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New Year, New You

New Year, New You

5 Tips for Staying on Track Through the New Year

Now that the holidays are over, and we are getting back to our routines, some of us may have a little bit of guilt about overindulging during the holiday season! Every year in January, a lot of people make new year's resolutions- the majority of them focusing on improving one’s health. As I always say, it’s not about what you eat between Thanksgiving and Christmas, it’s more about what you eat the rest of the year! Let’s get back to basics here, and reset our way of thinking.
Now is the perfect time to get back on track with your healthy eating and exercise habits. It’s a fresh start, and I don’t think anyone has been happier to say goodbye to a crazy year! As a Registered Dietitian, I work closely with many clients to help them achieve their health and nutrition goals. It’s tough to stay on track, but by following these easy steps, I’ve found many people to have great success:


  1. Make measurable goals. The first thing to do is to determine a few goals you’d like to achieve this year. Maybe it’s losing weight or lowering your hemoglobin A1C- either way, write down 2-3 goals you’d like to achieve this year. Under each goal, write a few ways in which you can achieve that goal. For example, if your number one goal is to lose weight, perhaps picking up a new exercise routine (one you actually enjoy and can stick with!), or not eating out as frequently could be some ways you could achieve that goal. Pro tip: don’t make huge changes all at once. Start out small, making little changes here and there that will add up to a big lifestyle change overtime. Once you achieve one new change, then you can start on another. I’ve found that by making way too many changes at once can cause people to become overwhelmed and fall off track.

  3. Just say no to the quick fix. New product or program that promises quick and easy weight loss? That’s a big red flag to me! Always remember- if what you are doing is not sustainable, the results are not going to be sustainable either. Sure, you may see quick results by depriving yourself immensely or following a “shake” program, but that isn’t something most people can do long-term. Try and find something that gives you the tools and realistic help to reach your goals- most importantly, something you can stick with long term.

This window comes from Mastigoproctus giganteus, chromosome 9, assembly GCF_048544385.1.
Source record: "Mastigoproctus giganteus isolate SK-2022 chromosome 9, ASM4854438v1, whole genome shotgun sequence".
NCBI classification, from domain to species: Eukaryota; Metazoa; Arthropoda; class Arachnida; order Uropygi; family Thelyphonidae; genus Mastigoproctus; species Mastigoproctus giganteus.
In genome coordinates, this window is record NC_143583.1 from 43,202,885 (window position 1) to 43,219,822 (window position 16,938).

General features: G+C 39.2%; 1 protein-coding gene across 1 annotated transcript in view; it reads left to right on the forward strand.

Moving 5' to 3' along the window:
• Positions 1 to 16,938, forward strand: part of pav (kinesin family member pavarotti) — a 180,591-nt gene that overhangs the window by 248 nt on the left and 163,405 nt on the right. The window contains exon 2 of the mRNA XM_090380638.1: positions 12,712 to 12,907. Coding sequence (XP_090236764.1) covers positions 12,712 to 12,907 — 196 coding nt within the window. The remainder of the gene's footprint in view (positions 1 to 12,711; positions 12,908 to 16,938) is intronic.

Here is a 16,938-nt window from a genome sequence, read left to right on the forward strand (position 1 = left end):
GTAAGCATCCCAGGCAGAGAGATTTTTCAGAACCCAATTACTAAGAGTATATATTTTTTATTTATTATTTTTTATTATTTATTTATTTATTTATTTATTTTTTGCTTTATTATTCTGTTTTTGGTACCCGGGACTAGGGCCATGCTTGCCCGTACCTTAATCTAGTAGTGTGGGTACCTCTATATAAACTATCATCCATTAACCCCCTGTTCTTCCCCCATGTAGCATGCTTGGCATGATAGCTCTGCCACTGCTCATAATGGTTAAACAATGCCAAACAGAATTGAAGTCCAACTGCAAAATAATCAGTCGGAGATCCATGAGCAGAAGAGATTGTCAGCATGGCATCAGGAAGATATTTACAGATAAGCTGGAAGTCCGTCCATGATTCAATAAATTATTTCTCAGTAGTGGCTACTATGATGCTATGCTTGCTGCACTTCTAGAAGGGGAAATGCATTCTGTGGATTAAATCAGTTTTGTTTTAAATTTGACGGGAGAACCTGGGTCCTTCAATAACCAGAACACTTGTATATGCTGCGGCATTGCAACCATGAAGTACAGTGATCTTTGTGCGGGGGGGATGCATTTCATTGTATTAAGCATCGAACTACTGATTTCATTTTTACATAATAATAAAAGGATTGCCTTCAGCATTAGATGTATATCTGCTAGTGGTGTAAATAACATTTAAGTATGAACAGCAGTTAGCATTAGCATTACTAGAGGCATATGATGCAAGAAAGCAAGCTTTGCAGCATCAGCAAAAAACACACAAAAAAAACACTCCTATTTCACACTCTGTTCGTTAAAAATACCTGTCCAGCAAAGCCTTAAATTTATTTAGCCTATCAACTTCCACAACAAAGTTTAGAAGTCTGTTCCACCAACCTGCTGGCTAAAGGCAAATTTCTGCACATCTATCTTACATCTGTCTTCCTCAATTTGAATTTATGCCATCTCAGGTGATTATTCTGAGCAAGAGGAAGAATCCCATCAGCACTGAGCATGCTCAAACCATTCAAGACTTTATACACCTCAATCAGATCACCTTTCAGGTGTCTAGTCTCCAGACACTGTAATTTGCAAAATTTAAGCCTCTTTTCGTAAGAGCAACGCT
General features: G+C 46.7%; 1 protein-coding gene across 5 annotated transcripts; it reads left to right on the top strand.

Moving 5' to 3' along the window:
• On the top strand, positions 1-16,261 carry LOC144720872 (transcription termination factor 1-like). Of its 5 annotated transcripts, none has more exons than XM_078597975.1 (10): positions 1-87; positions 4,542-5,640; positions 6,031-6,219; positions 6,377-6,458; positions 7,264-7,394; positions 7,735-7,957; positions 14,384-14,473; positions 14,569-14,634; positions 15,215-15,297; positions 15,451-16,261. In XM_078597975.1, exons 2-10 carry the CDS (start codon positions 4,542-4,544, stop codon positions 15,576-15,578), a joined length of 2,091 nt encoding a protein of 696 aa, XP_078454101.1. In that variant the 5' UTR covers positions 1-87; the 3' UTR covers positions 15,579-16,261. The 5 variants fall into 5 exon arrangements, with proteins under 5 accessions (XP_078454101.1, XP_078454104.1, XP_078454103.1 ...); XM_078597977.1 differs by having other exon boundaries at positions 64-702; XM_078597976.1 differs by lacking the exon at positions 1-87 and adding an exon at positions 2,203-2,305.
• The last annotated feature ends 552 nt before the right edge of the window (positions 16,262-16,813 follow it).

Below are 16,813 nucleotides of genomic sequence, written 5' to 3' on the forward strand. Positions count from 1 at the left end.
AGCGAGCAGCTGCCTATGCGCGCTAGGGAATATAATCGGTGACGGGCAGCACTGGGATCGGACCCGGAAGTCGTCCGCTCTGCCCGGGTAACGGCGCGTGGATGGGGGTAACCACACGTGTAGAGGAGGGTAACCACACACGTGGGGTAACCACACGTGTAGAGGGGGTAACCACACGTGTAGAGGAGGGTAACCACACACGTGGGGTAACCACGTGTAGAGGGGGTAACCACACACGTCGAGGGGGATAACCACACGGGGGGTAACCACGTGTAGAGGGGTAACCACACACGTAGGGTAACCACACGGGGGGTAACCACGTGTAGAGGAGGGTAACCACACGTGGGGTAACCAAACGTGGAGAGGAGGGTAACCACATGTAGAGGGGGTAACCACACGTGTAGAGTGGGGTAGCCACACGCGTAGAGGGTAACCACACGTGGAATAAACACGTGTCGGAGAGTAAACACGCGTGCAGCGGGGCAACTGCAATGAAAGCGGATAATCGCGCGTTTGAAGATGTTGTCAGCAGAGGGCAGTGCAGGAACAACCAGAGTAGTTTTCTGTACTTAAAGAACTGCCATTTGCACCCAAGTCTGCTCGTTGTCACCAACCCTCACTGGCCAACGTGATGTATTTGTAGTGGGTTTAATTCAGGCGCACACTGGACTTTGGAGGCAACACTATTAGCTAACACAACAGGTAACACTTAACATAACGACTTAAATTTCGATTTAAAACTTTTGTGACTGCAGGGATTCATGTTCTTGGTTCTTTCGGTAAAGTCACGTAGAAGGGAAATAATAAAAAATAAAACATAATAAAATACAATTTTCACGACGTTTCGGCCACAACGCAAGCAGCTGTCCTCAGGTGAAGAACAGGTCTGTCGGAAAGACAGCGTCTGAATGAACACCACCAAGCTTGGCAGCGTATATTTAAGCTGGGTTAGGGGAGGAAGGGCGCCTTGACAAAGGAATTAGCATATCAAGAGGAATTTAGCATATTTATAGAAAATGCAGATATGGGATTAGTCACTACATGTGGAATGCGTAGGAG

5. Realize you are human. It is easy to have a “bad weekend” and totally get off track- this happens, we are human! Understand that this is going to happen, and you are going to have your ups and downs. Get right back up, and stay the course. Perhaps you need an accountability partner- like a friend or family member to participate with you. For example, if you want to increase your walking, it may be helpful to find someone to go with you on a regular basis. This is a great tip for those days when you just aren’t up to it- you have that accountability partner to help motivate you!

  7. Don’t forget about movement! Notice I didn’t say exercise here?! Eating healthy is so important, but another piece of the puzzle is movement, or physical activity. I’m not saying you have to run sprints for an hour every day. It’s easy to be sedentary, especially during the winter months. Think about what you currently do, and what you want to add to your current movement regimen (or start!). If you walk once a week now, try finding a buddy and going 3 times a week. Maybe you try an at-home workout like Nike Training Club (free with the pandemic!) or a video yoga class. Find something you enjoy and get up and move! Not only will it help you feel better, but exercise also helps your muscles to absorb glucose, helping to manage your blood glucose levels. 

  9. Let’s add, not subtract. A lot of the clients I work with automatically think they have to restrict, restrict, restrict in order to meet their health goals. When I ask them to share with me what a typical day looks like, I like to focus on what is missing from the diet. More often than not, it’s fiber. Fiber not only helps manage your blood glucose levels, helps with lowering cholesterol, helps you feel full longer, but it also feeds the gut microbiome. You’re not only nourishing your body, but also the probiotics that are in your gut, helping to diversify your gut microbiome. Take a look at what you’re currently eating, and see if you’re missing fiber, a certain nutrient, or food group. Try slowly adding in healthier options to incorporate this missing piece. 


Start small, and slowly add new healthy changes to your life over time. By the end of 2021, you will have made many small changes that have added up to a big lifestyle change that won’t seem as daunting had you made all the changes at once. Need extra help getting and staying on track? Check out our available nutrition offerings, with your next purchase of PGC! Keep with it- you’ve got this! 

Cheers to a happy & healthy New Year!

Written by: Kristin Neusel, MS RD LD CDCES